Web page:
European stocks closed higher on Tuesday as traders monitored a slew of earnings reports.
The pan-European Stoxx 600 was up 0.3% at the end of the session, with construction and material stocks, up 1.65%, leading the gains.
Sterling slipped to around $1.24 as fears of a no-deal Brexit rose following comments from potential Conservative Party leader, Boris Johnson. The dollar also strengthened after better-than-expected U.S. retail sales data.
Market players are largely focused on upcoming results from major companies Tuesday. In Europe, Burberry shares soared more than 14% to top the Stoxx 600 after the British luxury brand reported a pick-up in first-quarter sales driven by new designs from creative chief Riccardo Tisci.
Shares of Swedish power tools giant Husqvarna dropped 5% to the bottom of the European blue chip index after its CEO said its full-year 2019 operating margin would be at the lower end of the previous guidance range due to weak sales early in the second quarter.
Fiat Chrysler stock was down 3% at the closing bell after it was initiated at a "sell" rating by Goldman Sachs.
Citigroup kicked off the earnings season on Wall Street Monday, reporting better-than-expected profit and revenue numbers for the second quarter.
Shares of Ryanair were up by 2.6% on Tuesday, despite the airline halving its 2020 passenger growth outlook on the back of delayed deliveries of Boeing's 737 Max jet.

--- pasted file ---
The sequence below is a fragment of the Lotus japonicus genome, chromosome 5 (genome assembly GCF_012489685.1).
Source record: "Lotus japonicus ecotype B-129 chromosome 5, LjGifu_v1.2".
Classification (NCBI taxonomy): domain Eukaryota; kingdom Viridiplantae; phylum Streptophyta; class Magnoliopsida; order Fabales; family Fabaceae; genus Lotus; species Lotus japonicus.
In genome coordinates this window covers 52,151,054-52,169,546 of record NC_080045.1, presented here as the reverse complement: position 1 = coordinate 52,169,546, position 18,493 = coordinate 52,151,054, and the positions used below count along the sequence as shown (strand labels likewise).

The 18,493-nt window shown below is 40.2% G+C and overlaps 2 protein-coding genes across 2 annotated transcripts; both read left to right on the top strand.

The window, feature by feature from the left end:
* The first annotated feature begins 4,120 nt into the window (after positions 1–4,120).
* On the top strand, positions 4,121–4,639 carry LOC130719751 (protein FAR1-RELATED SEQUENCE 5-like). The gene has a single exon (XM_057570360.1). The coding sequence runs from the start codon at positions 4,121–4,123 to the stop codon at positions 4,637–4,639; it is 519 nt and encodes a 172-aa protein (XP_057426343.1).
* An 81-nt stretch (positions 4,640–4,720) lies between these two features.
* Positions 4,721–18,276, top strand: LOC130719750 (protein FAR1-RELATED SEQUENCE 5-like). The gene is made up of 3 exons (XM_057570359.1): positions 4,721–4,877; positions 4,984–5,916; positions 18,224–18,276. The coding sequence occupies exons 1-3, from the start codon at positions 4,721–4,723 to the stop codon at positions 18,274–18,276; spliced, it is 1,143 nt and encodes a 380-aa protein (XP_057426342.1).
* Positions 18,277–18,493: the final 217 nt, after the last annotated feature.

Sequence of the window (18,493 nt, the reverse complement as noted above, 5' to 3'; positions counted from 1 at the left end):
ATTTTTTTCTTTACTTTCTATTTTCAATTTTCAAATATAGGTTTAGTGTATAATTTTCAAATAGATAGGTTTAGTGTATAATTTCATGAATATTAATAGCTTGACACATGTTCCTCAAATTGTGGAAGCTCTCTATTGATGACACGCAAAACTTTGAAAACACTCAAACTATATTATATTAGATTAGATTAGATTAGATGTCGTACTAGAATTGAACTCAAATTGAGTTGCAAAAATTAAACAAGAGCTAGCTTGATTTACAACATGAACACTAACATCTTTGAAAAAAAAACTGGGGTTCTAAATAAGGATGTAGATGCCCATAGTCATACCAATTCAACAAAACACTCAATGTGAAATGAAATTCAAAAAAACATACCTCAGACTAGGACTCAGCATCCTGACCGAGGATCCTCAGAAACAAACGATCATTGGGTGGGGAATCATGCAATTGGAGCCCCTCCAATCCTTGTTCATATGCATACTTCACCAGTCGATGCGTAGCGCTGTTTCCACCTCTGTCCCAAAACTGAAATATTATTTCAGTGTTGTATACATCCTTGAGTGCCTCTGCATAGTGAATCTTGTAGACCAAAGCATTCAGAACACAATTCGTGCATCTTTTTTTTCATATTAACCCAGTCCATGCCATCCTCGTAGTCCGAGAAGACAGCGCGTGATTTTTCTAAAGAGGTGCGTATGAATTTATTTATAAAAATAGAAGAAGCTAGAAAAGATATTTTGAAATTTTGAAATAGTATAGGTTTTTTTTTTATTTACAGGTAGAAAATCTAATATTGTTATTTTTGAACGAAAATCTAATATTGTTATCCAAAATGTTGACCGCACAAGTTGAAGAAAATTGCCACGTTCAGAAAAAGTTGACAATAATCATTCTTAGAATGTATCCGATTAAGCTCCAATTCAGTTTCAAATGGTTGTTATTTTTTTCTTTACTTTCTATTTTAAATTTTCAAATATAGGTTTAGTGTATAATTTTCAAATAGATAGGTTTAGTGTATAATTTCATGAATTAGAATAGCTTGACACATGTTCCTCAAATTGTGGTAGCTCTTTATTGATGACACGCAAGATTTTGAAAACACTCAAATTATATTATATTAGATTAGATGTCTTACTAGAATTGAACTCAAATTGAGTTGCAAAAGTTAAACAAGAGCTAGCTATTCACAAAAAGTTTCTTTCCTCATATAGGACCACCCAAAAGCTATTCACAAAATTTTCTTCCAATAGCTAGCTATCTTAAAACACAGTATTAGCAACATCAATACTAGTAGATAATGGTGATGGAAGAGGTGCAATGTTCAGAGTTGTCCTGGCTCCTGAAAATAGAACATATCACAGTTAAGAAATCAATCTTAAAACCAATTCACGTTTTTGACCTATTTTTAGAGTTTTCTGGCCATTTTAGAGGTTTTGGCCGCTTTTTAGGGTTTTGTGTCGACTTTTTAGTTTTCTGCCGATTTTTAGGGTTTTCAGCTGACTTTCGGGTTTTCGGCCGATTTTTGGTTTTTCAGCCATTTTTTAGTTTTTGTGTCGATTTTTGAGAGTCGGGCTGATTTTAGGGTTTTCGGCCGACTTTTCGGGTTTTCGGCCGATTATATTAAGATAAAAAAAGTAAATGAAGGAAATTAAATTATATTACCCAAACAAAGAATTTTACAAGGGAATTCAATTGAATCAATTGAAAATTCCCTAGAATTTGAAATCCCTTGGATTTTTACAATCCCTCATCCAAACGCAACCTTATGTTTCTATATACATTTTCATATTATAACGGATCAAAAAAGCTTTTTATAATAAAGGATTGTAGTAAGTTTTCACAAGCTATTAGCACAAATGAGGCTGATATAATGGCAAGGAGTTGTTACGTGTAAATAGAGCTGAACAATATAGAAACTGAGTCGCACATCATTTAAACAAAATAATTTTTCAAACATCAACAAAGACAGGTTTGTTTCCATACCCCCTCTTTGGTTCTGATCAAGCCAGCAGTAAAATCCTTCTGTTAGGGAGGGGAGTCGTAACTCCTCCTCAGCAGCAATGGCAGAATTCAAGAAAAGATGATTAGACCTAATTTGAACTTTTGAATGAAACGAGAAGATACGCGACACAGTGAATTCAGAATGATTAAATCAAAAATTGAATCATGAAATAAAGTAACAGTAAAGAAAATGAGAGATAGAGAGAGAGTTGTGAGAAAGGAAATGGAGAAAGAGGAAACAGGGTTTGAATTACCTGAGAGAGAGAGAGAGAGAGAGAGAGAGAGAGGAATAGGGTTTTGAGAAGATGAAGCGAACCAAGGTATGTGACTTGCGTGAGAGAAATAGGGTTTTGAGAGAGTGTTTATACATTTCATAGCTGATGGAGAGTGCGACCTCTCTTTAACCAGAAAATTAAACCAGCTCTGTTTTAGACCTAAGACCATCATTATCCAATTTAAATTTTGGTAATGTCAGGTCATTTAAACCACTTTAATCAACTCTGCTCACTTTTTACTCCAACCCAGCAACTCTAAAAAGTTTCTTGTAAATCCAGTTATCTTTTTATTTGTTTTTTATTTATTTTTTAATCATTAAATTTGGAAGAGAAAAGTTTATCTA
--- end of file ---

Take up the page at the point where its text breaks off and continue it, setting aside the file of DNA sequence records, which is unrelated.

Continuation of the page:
Meanwhile, trade continues to be an area of focus for the market. President Donald Trump said Monday that U.S. tariffs were having a "major effect" on China, following the release of data that showed China's economy growing at its slowest pace in 27 years.
Elsewhere, in terms of data, the euro zone's balance of trade for May came in at a surplus of 23 billion euros ($25.85 billion). Seasonally adjusted exports rose by 1.4% while imports were down 1%. The figures provide fresh indication that the currency area's economy is holding steady amid global trade tensions.
July's economic sentiment figures for Germany came in at -24.5 versus -22.3 expectations, compounding the economic uncertainty shrouding Europe's largest economy.